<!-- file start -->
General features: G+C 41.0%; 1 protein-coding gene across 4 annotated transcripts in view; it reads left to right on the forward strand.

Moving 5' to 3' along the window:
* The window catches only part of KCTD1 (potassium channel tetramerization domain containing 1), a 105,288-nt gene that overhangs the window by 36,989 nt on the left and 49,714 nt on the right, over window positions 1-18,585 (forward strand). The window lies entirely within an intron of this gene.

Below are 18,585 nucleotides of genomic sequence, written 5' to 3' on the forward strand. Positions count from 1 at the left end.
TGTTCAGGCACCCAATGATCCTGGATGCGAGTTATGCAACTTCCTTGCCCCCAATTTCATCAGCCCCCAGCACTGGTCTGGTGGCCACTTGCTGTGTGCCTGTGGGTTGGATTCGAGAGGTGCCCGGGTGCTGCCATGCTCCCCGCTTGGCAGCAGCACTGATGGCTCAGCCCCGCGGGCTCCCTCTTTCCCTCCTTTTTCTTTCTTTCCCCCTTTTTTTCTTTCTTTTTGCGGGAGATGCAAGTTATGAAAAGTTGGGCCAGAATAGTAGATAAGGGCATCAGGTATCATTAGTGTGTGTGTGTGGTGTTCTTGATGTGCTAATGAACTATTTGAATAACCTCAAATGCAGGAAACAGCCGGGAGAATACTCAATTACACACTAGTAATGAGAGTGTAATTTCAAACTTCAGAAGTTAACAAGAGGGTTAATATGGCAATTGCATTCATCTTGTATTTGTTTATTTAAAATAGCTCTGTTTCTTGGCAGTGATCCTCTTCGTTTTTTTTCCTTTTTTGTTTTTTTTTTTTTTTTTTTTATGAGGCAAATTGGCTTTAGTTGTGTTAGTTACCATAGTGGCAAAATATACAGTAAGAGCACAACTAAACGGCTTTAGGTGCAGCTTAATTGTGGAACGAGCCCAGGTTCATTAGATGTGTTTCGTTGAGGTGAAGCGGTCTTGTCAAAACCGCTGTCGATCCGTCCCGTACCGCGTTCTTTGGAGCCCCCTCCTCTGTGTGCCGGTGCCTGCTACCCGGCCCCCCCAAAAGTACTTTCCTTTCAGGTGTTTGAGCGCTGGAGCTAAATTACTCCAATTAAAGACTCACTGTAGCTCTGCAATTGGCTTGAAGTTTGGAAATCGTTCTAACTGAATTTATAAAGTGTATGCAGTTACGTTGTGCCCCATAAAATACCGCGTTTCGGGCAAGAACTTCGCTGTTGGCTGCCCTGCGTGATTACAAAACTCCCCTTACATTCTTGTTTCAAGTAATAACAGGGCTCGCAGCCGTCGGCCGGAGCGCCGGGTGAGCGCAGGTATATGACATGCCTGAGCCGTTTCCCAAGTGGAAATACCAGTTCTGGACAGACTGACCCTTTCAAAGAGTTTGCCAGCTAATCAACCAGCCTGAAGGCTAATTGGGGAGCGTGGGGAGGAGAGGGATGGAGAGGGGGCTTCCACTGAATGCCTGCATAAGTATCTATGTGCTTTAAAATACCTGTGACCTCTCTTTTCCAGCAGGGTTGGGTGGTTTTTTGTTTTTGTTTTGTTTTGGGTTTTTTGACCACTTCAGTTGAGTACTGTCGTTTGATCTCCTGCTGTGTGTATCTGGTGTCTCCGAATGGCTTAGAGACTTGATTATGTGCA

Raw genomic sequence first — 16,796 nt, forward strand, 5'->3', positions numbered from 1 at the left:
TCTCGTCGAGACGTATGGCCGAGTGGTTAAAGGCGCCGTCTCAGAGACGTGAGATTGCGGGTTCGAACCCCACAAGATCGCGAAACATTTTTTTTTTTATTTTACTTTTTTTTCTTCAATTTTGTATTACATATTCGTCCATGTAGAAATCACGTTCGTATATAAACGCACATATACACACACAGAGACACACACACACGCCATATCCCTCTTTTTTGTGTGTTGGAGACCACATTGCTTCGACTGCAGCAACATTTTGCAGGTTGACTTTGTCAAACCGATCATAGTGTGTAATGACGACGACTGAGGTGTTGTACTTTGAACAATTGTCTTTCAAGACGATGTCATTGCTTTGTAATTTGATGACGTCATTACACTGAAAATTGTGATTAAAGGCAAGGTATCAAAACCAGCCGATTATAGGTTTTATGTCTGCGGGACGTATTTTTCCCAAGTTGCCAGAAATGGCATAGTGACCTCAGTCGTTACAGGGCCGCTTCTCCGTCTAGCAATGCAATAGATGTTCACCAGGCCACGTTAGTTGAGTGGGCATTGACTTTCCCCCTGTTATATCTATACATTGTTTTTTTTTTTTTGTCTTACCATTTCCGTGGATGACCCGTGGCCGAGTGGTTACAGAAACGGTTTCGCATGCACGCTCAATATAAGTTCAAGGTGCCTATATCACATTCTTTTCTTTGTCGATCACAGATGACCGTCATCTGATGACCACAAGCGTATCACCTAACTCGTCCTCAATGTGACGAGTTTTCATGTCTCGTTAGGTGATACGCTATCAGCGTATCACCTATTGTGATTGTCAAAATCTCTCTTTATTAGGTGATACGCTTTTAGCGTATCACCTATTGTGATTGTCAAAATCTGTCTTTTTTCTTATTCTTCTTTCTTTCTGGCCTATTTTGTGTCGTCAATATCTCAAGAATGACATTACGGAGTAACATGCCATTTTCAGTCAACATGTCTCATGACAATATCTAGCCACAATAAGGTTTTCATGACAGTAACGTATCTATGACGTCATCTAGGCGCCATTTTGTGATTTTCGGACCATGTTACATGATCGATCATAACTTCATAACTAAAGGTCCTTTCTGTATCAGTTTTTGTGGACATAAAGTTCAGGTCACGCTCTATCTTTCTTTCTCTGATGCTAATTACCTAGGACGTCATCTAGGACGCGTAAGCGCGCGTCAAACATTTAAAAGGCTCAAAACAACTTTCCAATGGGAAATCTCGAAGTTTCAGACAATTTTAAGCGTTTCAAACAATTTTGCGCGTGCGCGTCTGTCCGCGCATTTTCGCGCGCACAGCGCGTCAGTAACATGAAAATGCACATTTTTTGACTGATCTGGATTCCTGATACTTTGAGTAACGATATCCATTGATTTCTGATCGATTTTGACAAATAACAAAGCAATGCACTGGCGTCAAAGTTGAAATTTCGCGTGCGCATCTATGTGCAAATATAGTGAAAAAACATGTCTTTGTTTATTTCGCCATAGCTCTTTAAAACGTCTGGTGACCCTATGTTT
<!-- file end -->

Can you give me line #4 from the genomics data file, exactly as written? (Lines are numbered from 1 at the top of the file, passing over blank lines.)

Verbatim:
Below are 18,585 nucleotides of genomic sequence, written 5' to 3' on the forward strand. Positions count from 1 at the left end.